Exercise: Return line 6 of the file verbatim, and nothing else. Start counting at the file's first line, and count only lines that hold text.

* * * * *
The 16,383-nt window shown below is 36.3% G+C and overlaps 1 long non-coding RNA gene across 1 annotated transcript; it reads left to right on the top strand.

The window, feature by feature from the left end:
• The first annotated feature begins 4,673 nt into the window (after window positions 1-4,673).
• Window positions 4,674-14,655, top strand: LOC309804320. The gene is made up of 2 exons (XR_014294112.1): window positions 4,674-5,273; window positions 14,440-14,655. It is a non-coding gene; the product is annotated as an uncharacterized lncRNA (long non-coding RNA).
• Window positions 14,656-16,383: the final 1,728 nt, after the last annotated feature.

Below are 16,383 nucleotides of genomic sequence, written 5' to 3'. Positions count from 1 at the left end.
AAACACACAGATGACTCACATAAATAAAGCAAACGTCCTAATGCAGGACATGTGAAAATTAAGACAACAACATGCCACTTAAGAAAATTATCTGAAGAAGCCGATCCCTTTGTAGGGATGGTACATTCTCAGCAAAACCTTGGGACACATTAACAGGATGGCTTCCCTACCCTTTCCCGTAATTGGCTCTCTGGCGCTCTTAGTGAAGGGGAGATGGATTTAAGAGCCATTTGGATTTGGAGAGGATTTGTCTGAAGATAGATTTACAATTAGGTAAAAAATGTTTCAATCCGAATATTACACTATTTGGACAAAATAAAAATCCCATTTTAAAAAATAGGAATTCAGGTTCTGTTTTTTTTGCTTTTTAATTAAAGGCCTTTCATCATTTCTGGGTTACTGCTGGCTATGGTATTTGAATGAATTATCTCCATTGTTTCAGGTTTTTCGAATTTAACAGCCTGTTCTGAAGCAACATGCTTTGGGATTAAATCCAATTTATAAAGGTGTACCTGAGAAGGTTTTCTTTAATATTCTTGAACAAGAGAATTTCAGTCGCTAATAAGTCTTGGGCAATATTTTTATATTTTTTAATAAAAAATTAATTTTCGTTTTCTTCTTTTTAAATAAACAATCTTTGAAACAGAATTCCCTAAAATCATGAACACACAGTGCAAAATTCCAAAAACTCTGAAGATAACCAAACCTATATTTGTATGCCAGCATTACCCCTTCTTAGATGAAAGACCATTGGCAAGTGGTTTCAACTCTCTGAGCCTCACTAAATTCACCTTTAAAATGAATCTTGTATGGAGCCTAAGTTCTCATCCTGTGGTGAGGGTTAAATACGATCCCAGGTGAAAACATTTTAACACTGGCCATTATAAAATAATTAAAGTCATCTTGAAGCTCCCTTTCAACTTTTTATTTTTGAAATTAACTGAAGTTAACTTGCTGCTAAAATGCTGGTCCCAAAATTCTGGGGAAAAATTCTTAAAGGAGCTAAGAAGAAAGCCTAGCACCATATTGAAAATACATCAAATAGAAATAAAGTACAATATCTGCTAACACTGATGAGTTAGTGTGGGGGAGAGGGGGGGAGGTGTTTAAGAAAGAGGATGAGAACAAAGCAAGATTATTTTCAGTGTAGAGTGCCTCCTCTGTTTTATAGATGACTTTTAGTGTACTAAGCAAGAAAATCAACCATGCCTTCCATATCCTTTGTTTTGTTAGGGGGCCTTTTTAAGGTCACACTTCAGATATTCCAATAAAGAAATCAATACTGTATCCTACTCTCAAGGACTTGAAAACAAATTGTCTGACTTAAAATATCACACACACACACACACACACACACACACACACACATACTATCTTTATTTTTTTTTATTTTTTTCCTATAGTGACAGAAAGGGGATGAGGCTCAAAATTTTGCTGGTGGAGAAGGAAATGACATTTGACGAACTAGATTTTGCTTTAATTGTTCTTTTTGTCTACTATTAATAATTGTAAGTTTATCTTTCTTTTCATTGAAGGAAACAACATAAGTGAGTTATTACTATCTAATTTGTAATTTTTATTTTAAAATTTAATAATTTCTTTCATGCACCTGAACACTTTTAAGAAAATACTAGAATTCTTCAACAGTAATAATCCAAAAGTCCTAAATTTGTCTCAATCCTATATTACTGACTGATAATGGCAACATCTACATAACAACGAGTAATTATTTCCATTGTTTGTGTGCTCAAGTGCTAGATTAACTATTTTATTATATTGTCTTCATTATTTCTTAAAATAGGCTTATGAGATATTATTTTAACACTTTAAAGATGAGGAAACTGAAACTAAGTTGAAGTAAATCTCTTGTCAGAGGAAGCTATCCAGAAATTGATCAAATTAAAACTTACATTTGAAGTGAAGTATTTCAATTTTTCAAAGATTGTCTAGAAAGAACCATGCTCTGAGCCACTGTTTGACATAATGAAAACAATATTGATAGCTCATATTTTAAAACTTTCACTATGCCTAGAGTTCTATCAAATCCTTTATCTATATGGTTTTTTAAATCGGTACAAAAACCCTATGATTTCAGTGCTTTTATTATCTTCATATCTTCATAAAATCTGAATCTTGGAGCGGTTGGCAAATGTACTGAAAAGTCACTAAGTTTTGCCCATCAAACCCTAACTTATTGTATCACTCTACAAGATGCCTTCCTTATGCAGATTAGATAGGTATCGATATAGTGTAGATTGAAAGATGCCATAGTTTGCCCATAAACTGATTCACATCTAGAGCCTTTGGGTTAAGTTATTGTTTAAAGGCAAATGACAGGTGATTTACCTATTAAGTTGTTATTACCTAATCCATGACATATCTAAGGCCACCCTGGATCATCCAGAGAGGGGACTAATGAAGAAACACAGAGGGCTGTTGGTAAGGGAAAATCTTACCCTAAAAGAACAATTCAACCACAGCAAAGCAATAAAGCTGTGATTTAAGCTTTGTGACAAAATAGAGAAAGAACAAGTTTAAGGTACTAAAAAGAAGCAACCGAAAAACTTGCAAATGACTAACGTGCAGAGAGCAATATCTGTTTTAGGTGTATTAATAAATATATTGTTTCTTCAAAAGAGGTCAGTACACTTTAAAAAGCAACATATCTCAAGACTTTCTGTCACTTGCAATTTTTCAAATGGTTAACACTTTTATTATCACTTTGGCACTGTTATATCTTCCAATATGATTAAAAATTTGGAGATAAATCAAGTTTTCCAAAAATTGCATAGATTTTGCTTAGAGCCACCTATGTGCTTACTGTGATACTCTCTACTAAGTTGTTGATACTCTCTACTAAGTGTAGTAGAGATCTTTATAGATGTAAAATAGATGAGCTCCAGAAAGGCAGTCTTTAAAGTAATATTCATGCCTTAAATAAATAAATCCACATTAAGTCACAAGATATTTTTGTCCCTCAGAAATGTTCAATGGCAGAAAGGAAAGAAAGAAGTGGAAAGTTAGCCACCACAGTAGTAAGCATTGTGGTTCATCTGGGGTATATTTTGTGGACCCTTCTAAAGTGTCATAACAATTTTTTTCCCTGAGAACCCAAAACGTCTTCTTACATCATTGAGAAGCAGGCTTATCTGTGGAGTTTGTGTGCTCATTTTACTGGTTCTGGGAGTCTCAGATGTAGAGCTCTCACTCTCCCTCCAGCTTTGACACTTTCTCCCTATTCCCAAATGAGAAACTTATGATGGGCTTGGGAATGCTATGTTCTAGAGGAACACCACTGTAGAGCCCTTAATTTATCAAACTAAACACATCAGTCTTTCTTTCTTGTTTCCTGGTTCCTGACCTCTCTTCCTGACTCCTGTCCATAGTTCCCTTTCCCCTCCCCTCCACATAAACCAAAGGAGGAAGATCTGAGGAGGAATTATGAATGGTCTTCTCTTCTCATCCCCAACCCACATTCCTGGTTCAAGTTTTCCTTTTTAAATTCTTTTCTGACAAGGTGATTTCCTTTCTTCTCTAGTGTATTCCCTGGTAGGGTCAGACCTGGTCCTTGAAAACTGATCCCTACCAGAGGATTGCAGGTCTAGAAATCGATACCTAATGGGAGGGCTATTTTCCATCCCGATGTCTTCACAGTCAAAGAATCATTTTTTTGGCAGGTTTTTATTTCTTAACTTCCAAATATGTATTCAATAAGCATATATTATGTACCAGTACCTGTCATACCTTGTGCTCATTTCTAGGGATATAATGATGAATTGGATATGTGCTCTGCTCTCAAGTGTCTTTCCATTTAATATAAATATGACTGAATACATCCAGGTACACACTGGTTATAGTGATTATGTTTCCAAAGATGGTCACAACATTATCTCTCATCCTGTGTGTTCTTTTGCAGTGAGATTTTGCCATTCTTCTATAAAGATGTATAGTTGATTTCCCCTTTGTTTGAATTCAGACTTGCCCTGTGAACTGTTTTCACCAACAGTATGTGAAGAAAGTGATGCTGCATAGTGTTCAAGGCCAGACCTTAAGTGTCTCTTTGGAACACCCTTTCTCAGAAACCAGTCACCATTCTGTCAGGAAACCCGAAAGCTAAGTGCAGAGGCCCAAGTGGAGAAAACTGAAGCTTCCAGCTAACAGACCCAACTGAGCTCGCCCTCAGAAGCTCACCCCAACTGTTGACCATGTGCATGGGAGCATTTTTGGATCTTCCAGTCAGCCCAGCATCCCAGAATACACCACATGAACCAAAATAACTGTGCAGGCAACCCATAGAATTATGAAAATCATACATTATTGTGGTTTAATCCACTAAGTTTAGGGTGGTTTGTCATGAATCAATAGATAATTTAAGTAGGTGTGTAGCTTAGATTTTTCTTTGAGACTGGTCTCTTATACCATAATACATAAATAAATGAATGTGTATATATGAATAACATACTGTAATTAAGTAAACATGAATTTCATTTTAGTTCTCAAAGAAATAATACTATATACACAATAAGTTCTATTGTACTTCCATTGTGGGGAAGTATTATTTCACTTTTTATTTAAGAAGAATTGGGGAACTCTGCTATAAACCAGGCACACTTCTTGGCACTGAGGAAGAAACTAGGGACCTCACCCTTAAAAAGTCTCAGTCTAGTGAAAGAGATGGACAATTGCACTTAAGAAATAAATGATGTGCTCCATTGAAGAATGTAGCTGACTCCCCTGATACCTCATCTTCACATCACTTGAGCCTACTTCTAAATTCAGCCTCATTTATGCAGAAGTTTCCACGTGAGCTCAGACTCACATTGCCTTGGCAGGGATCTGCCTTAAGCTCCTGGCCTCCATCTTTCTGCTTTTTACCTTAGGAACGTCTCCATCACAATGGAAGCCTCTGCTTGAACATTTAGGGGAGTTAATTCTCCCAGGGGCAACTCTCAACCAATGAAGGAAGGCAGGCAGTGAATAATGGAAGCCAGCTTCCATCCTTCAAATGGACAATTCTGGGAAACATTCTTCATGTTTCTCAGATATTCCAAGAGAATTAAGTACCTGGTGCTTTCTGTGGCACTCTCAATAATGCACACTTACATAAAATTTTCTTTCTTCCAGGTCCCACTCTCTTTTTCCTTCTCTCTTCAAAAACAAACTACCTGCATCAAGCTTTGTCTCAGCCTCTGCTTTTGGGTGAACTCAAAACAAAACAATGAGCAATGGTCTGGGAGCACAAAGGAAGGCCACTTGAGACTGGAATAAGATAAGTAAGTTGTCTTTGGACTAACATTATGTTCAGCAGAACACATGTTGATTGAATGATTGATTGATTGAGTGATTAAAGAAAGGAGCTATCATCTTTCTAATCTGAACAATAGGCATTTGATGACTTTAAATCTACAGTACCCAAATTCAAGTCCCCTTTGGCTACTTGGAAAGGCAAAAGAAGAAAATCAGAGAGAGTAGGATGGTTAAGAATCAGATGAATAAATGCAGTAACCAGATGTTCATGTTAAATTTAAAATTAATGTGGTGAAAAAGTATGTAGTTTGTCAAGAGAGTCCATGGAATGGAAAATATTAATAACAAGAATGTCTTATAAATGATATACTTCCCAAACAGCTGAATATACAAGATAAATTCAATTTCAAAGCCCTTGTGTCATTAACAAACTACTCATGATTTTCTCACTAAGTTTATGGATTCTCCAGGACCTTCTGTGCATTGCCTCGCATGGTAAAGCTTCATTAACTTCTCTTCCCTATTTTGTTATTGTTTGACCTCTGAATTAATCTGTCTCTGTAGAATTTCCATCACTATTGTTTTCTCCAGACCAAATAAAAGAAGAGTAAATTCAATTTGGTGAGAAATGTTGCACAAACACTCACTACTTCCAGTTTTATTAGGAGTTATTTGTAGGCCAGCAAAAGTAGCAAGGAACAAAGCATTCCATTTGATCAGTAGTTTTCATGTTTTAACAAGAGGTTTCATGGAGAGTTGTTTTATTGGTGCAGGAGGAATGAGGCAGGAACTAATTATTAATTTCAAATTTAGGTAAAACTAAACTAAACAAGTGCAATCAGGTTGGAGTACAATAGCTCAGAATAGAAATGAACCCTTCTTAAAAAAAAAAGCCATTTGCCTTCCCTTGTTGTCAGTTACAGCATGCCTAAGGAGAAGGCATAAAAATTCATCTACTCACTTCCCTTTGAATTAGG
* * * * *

Below are 16,383 nucleotides of genomic sequence, written 5' to 3'. Positions count from 1 at the left end.